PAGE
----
Every day in Costa Rica was bliss for me. However, despite my adoration for zip lining and the people and the culture and all the amazing nature around us, I think I would honestly say that white water rafting is when I felt the most pure, uninhibited happiness.
That might sound odd. Keep in mind the biggest rapids we encountered were a class III. And we had a fantastic guide in the back of the boat.
As with all our adventures in Costa Rica, I always felt so safe and cared for by all the guides with all of our excursions. Anywhere Costa Rica knows how to pick well.
White water rafting was the second half of the day after we were canyoning We had just assumed everyone was along for the same journey. Apparently not! We were dropped off in town at the office of Wave Expeditions and given a nice snack that included an apple, a granola bar, and a bottle of water. About 5 minutes later, a new van stopped to pick us up.
Our new guide, Dionis, gave us instructions during the 45 minute guide to the rapids. We were rafting in the Balsa River which actually flows north towards Nicaragua.
A few fun facts:
- Most accidents occur from one person accidentally hitting another with a paddle
- If you fall out of the raft, you have 5 seconds to grab the rope before you are too far from the boat
We were divided into 3 groups. We were paired with a fantastic couple who happened to be staying at Casa Luna as well named Mary and Bill. The boys sat in front, Mary and I sat in the middle and our guide, Carlos, sat in the back as his main job was to steer. We provided the power.
What a blast! Whitewater rafting enjoyment is largely based on how well you can work together as a team and we made an outstanding team! To make it even better, we laughed the whole time. Every time we would need to “get down” per Carlos so as not to be thrown from the safety of our rubber raft, Mary and I would consistently crack our helmets together. The boys took the brunt of the MASSIVE splashing that occurred when we would go nose down into the waves.
Every time we would finish a tough patch, Carlos would have us put our paddles together in the air as a “high 5” and yell “Pura Vida!” before immediately slapping the water with the paddle.
About an hour into our adventure, we made a pit stop on a small island for fresh pineapple and watermelon. And it made an excellent photo op time as well!
Let’s just take a minute to recognize the delightful, unbelievably, fantastic flavor of pineapple in Costa Rica. Nothing will taste as good after that. About 50% of the pineapples in the US come from Costa Rica and you drive past fields of them every day while in the country. However, having them freshly picked is such an amazing treat.
Then we got back on the river. The second half wasn’t quite as wild but we still had some exciting moments. The guides, including Dionis, who were serving as “safety guides” in the water were floating along in tiny, short, one man kayaks and were pulling off amazing tricks I would never have guessed possible. Entertainment on entertainment on entertainment.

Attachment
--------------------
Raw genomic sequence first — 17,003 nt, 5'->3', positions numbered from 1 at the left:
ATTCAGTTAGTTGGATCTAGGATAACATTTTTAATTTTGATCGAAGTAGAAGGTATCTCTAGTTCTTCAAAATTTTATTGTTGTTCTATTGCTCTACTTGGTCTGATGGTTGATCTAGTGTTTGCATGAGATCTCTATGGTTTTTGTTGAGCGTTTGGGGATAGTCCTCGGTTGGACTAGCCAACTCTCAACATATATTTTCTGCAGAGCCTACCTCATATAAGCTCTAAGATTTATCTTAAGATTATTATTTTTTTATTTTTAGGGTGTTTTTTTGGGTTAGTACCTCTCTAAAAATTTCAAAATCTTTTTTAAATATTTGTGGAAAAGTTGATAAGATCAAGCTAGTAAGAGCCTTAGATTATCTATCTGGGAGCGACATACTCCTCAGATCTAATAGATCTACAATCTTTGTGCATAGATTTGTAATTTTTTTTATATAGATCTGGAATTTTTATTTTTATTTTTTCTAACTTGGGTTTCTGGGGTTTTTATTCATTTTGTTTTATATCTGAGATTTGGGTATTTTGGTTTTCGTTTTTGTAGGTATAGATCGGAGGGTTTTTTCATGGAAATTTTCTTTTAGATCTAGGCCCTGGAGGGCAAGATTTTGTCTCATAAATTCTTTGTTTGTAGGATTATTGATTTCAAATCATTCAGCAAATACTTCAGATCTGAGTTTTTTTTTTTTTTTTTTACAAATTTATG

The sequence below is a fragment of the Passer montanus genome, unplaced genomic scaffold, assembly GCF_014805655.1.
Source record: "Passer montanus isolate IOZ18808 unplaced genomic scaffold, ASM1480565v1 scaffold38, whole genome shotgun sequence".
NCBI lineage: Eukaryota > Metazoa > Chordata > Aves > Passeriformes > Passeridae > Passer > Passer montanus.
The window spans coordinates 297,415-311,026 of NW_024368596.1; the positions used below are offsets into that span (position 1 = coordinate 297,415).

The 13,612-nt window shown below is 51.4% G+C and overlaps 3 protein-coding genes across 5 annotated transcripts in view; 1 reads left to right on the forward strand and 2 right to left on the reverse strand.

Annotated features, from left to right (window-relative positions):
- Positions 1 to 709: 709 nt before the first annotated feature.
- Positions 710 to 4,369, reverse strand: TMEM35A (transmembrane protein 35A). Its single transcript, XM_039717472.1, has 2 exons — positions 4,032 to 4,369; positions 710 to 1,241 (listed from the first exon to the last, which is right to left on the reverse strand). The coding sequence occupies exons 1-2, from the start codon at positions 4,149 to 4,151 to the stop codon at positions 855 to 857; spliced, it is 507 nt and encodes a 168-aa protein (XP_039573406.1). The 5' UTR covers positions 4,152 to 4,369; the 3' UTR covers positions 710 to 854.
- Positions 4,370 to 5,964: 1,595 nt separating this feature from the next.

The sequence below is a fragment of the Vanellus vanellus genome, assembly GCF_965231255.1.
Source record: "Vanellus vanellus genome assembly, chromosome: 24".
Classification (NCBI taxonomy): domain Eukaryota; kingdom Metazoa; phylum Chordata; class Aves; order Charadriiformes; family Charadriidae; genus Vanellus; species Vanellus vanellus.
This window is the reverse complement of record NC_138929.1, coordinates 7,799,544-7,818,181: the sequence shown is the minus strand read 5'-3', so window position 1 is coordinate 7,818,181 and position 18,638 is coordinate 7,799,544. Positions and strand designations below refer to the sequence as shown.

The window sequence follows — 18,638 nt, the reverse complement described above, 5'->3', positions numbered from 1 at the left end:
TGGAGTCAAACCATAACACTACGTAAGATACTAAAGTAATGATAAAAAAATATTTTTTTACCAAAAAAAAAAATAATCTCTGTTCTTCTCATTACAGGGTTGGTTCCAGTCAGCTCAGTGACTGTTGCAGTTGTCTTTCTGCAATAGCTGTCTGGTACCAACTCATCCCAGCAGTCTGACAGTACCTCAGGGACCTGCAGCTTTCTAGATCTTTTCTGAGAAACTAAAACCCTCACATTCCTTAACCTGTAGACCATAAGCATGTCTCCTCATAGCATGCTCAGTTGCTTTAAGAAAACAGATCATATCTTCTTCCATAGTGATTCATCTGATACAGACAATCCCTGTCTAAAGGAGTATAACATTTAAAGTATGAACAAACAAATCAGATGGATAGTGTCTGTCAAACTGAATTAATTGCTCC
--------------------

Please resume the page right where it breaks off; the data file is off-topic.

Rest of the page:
At the end, we wound up right at a place where you can change your wet clothes, wash off in a quick shower, and be dry again. Then we pack up in the van to drive to our lunch location.
During the drive, we all got to sample Imperial – the most popular beer in Costa Rica. The most entertaining part is that it is legal to drive around with open containers. Bill is very sentimental about this and insists on a full van selfie with everyone proudly displaying their beer.
I’m not typically a beer drinker. Perhaps it was just the adrenaline from being on the water or excitement of existing in such a marvelous place but it was pretty darn good.
We arrived at Vida Campesina for lunch which is a self-sustained organic educational center. We were served a traditional lunch of casado — rice, beans, chicken (or beef), salad and yuca. Yuca is a local root and serve with many meals.
We then got to dry the coffee that is grown right there on the farm. According to the guides, the coffee gets its extraordinary taste because of the cotton filters that are traditionally used for brewing. They are used over and over again so the coffee becomes more and more flavorful.
After that, we headed over to the building next door to experience the sugar cane that is also grown on the farm.
There are 3 different ways to enjoy sugar cane on it’s own without processing:
- Chewing on it (don’t swallow – just chew on the fibers and suck the juice out)
- Juice (there is a sugar cane press that extracts the juice from the stalks). The sugar cane is 75% juice/water and 25% fibers
- Guara de contrabando (aka sugar cane moonshine)
The contrabando is 60% alcohol (120 proof) and 100% illegal.
A few other random facts:
- Sugar cane was brought over from New Guinea in 1523 (not native to Costa Rica). Coffee wasn’t brought over until 1803
- Authentic brown sugar is made from sugar cane and sadly is not available in the US. Our brown sugar is white refined sugar with molasses added in.
- They harvest it once per year (February-April)
- Juice has medicine properties because it contains antioxidants, calcium, iron and phosphorus
- They used to use sugar cane to clean their teeth!
In case you’re wondering, the photos of us on the water were taken by Dionis with a super fancy water proof camera from his tiny kayak – I’m not brave enough to hand over my iPhone under those conditions.
Have you been white water rafting? Where did you go? Would you go again?
For any other questions regarding travel in Costa Rica, feel free to contact me at email@example.com.
All opinions, as always, are mine and mine alone.